Kaleidoscopic Conquest: Mauritius – 1810 by Marina Carter, Mark Hall, V. Govinden, R. Ramasawmy and E. Richon. 217 pages
£9.99 plus shipping.
The British conquest of the French controlled island of Mauritius was an event of global significance. The fall of the “Isle of France” in 1810 was the Indian Ocean equivalent of the Battle of Trafalgar, which took place just five years before. Accounts of the conquest have usually focused on the perspectives of the two empires which were the main protagonists in the encounter, Great Britain and Napoleonic France.
Yet the takeover of Mauritius was of enormous significance for the people living on the island, most of whom were neither French nor British. Furthermore, the opposing land and naval forces at the time of the conquest were composed of large numbers of combatants who were not even European. The conquering British army was overwhelmingly Indian, and participants on both sides also came from Africa, Europe and even the Americas. The multicultural, multilingual and multi-ethnic clash in Mauritius in 1810 was a truly Kaleidoscopic Conquest.
The conquest followed years of blockade which also left their mark on the islands; shortages of manpower, provisions and commodities of every kind had produced distress and disaffection. The increasingly audacious activities of the encircling British squadron and the growing likelihood of a change of government were a source of anxiety but also offered a glimmer of hope to many.
And the change, when it did come, in December 1810, brought with it a kernel of the new era. Aboard the ships were Bengalis and Biharis, Marathas, Tamils and Telegus, among many others of diverse nationalities. Gujarati, Parsi and south Indian traders had supplied the transport vessels and victuals for the huge invading army – they would not be slow to take advantage of the new opportunities British conquest offered as the huge resources of British-controlled India were opened up to the Mauritians.
The small communities of Chinese settled in the port towns of British India would be among the first to arrive in search of fresh markets and better-paid employments. The transition to British rule seemed to herald a new era of prosperity. And many expected social change as well. French colonial society was riddled with discriminatory practices and policies: the coloureds craved a more equal status and the slaves aspired to freedom.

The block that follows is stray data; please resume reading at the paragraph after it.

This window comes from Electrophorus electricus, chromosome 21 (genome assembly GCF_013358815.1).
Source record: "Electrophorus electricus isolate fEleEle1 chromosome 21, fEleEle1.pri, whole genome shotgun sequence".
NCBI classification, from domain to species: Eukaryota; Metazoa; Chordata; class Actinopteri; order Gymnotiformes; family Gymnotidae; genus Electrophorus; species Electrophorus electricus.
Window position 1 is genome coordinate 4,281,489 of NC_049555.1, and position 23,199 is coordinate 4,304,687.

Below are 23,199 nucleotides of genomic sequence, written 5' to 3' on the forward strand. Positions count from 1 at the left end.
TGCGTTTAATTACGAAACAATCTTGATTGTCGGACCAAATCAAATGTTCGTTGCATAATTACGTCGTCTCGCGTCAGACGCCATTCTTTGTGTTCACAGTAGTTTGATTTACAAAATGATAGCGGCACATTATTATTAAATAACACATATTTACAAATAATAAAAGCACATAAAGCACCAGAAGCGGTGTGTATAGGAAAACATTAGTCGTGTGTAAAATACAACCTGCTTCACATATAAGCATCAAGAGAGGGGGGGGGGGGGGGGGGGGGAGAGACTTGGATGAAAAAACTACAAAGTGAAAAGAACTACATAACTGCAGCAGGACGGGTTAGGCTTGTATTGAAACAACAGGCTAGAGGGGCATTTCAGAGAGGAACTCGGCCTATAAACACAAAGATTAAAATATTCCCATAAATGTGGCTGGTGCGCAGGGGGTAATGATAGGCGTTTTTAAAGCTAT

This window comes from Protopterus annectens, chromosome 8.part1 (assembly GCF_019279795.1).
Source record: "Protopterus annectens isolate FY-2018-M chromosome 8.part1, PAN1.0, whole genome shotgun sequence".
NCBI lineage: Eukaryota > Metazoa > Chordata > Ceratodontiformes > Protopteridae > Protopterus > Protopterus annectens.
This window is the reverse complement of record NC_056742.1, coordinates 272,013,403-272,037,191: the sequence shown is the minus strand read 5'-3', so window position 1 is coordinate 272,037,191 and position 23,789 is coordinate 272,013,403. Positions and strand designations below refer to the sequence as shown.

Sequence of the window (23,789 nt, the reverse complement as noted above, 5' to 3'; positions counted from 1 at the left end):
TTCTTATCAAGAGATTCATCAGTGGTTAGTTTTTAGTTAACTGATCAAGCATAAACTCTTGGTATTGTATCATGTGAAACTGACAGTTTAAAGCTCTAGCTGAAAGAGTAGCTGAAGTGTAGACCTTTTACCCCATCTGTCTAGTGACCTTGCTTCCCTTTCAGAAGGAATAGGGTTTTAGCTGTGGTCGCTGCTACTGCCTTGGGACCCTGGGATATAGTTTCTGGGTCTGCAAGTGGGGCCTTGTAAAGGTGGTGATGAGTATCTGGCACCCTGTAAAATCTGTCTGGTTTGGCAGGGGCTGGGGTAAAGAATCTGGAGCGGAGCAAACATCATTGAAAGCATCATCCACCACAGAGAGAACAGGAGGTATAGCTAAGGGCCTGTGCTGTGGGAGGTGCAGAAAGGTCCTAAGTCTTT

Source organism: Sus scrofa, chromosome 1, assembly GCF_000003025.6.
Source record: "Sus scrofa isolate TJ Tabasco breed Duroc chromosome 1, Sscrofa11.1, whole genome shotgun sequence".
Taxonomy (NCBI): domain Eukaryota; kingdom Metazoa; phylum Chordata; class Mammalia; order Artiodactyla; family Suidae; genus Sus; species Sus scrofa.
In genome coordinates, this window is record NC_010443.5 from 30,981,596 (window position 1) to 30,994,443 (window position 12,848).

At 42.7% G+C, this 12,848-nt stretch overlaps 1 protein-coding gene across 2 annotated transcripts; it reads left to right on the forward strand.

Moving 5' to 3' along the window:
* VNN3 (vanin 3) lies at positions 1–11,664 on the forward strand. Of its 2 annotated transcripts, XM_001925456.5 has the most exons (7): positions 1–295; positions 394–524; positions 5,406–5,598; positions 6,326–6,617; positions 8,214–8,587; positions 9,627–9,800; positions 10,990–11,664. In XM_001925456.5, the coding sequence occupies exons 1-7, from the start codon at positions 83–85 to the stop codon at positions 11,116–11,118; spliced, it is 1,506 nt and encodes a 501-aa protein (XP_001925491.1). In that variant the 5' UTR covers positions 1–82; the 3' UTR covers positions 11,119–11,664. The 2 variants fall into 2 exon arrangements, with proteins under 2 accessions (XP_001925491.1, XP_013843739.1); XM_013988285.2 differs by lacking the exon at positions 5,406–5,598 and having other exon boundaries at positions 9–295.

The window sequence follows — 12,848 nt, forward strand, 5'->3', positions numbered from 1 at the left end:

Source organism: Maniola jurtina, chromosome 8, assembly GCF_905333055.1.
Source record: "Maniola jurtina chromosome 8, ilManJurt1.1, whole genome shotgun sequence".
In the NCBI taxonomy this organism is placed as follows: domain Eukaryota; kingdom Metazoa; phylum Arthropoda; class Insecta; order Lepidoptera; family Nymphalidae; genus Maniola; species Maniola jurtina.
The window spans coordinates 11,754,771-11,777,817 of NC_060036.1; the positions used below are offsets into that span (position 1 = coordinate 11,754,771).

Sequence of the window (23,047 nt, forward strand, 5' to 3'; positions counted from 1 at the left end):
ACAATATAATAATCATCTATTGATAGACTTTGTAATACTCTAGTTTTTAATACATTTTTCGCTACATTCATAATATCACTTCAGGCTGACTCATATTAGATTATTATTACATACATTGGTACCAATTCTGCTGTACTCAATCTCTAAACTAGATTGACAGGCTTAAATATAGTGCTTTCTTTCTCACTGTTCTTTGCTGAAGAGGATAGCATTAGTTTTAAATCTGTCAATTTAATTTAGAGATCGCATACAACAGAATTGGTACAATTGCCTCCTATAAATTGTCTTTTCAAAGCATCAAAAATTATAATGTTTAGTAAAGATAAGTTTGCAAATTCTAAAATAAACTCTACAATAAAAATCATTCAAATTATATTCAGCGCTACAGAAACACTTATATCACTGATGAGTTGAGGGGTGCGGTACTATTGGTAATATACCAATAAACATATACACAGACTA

The present volume is divided into four sections. Part One deals with the people who were involved in 1810 in order to provide an overview of the diversity of cultures and nationalities participating in the events leading up to the conquest of the island. Soldiers, sailors, whites and blacks, juveniles and adults were all exposed to the inequalities and injustices of that era, which could include physical punishments and periods of forced labour that we would consider shocking today. Their stories help to personalize and bring to life forgotten aspects of the experiences of our ancestors. The second part of the book draws upon the letters, sketches and memoirs of eye witnesses to provide a detailed understanding of what really happened during the final days of the Isle of France. Part Three considers the fates of the participants of the conquest in the aftermath of 1810 and Part Four asks questions of the archives and of the past. What stories do the private letters and public documents discussed in these pages reveal about the measures taken by Decaen and Farquhar? In what ways can research into the lives and destinies of the participants of those events 200 years ago help us understand the evolution of modern Mauritius? By offering a glimpse into this vanished world, Kaleidoscopic Conquest underscores the importance of 1810 – it holds the key to the subsequent history of colonial and independent Mauritius. The historical treasures which continue to emerge both from the archive and from the ground itself must be valorised, preserved and discussed in order to derive practical lessons for the future and to honour the memory of those who have gone before.
‘Kaleidoscopic Conquest: Mauritius – 1810‘: £9.99 plus shipping.